Fed up with the compulsive and careless Black Friday? You’re not alone. Latest reports show an increasing number of people — especially Gen Z consumers — are concerned about the impact our shopping habits have on the planet.
A desire to help the environment is the primary reason consumers purchase sustainable products and brands. Almost 30% say they want to improve the environment, with 23% wishing to reduce production waste, 22% wishing to reduce their carbon footprint, and 17% being concerned with animal welfare.
Sustainable shopping and conscious consumption are two keywords gaining more and more popularity. Both mean mostly the same thing — to be mindful about your purchases. Easier said than done! Let’s look at 11 tips to help you become a conscious consumer.
Think about how far the product has traveled to reach the shelves. You can prefer items that have been sourced, made, or harvested locally. Generally, if you stick to buying seasonal produce, it’s more likely to be local. Shopping locally translates into decreased pollution from transportation, less waste, less packaging, fresher produce, and support for local farmers and small businesses.
Plastic is a huge environmental problem, both in how it’s produced and how it’s disposed of. Avoid buying products that have been excessively packaged, or packaged in materials that can’t be recycled. Buy loose fruit and vegetables rather than in plastic wrapping. And always try to take your own bags with you.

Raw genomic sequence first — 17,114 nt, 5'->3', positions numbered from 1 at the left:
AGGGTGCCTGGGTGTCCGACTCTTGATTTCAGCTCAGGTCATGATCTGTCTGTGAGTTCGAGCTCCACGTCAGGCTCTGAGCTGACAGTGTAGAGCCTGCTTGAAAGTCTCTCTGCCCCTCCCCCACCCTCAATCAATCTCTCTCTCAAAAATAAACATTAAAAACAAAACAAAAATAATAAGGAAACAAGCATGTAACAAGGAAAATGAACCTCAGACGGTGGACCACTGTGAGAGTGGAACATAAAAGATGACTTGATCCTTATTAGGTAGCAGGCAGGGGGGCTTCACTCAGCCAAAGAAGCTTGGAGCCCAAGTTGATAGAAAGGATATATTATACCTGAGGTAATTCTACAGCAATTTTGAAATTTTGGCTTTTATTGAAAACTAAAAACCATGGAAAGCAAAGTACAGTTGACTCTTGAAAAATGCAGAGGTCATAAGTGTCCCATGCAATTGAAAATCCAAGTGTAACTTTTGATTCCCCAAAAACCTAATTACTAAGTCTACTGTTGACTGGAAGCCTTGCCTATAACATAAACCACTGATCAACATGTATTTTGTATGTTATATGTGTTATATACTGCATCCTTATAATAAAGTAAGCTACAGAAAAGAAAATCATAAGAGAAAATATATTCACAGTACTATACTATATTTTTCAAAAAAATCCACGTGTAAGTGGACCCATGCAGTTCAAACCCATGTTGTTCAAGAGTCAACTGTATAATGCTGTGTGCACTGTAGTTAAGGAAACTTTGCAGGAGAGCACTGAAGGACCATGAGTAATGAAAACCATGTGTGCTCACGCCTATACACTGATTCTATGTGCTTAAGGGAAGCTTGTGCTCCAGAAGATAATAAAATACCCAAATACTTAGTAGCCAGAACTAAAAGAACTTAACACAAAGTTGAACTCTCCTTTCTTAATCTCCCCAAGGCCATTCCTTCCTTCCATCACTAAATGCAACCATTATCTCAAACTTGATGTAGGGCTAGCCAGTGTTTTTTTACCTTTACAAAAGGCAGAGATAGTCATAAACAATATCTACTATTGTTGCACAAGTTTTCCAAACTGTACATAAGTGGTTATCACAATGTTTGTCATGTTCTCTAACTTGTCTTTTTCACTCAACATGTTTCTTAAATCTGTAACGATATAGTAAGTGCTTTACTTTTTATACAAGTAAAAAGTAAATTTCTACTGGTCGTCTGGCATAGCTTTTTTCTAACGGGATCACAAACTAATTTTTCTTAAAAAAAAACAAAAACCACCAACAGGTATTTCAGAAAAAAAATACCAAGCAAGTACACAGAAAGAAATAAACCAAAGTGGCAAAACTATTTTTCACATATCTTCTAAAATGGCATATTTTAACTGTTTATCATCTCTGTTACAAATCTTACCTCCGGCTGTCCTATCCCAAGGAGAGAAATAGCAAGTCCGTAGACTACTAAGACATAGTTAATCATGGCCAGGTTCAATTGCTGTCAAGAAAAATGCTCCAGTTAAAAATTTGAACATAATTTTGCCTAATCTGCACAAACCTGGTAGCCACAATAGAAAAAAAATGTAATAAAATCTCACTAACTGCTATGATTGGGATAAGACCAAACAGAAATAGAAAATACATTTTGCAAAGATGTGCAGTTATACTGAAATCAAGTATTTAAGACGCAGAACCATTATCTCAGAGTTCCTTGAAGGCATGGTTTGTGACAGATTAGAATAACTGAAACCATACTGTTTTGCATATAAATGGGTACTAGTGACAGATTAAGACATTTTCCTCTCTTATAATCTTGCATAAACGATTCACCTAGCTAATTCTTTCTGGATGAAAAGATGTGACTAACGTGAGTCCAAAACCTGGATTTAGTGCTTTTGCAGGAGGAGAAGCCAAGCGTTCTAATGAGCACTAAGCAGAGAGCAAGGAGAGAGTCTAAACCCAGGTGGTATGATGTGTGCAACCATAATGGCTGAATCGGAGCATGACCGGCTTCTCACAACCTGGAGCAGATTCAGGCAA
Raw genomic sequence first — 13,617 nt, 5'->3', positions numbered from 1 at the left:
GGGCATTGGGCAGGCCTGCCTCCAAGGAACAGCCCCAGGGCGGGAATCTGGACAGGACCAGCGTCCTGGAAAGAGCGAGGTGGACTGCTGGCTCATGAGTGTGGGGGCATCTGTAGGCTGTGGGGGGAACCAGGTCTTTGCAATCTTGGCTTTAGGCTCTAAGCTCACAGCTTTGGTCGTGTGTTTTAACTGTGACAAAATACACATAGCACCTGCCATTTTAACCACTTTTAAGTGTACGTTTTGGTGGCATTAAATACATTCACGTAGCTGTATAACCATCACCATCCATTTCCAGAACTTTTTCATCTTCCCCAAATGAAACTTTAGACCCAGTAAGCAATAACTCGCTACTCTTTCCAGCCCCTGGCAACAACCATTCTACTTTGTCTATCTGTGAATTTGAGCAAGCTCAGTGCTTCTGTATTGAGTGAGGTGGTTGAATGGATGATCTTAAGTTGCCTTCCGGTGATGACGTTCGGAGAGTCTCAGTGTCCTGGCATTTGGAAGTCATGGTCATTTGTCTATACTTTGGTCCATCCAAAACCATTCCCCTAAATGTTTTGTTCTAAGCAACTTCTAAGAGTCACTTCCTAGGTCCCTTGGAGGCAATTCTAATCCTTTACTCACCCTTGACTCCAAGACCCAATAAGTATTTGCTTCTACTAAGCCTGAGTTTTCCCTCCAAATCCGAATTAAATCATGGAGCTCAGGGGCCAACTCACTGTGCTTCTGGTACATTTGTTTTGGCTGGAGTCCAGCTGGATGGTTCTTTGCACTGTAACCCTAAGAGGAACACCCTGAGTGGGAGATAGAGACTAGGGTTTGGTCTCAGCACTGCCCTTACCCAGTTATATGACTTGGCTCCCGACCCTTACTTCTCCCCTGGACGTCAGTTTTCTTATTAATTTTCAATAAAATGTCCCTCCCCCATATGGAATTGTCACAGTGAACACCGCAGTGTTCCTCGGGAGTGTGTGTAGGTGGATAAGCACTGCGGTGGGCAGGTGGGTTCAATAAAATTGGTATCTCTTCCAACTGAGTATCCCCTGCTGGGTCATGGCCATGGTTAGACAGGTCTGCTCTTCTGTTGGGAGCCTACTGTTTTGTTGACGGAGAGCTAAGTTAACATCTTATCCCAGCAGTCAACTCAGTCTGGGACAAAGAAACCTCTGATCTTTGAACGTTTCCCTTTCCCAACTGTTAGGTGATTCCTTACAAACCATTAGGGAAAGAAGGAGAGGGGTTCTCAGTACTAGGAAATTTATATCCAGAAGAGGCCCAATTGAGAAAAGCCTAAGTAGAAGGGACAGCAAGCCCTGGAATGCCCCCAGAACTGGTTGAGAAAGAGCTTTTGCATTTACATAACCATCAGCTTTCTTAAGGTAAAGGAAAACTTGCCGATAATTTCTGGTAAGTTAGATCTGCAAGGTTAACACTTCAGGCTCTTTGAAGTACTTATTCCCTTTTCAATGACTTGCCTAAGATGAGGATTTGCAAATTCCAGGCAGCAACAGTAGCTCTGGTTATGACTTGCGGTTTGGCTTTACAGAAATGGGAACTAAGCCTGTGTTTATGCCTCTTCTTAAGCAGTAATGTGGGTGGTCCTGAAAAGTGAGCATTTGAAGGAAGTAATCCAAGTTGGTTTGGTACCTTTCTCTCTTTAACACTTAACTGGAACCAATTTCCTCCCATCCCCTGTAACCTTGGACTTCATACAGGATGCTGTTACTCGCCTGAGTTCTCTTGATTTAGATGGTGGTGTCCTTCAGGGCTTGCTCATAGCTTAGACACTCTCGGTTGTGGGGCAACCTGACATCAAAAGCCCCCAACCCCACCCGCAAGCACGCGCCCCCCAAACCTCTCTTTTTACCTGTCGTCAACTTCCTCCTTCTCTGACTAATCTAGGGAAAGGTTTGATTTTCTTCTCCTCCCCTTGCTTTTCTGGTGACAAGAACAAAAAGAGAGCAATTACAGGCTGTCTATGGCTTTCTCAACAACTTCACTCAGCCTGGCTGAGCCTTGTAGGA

Sustainable packaging options consist of four elements:
Eco-friendly alternatives include biodegradable and renewable packaging
(Emmerson Packaging), compostable poly mailers (noissue), recycled cardboard and paper (Karl Knauer), waste wool for protective packaging (Woola), mushrooms
(Mushroom Packaging), seaweed (Seaweed Packaging), and all kinds of other materials that contribute to creating less waste.
Sustainability labels can have a positive impact on consumer acceptance and can raise awareness, but reading labels can be complex and varies depending on the product category (e.g., clothing versus food). How to know what to look for? Some keywords to remember: fair trade, organic farming, certified B-corporation, cruelty-free, and eco-cert. See more labels here.
When it comes to clothing, check the “made in” and look for dyes and chemicals. However, the thumb rule is to avoid fast fashion as much as possible. Large fast fashion chains have a huge carbon footprint and are one of the most polluting industries. Instead, look out for local manufacturers and natural fibers which are 100% biodegradable, such as cotton, linen, wool, tencel, and hemp. Fun fact: the latter, hemp, is one of the most sustainable materials!
If you want to expand your knowledge of fabrics and brands, check out the Good on You website. They also have a fantastic app to discover ethical brands and their ratings.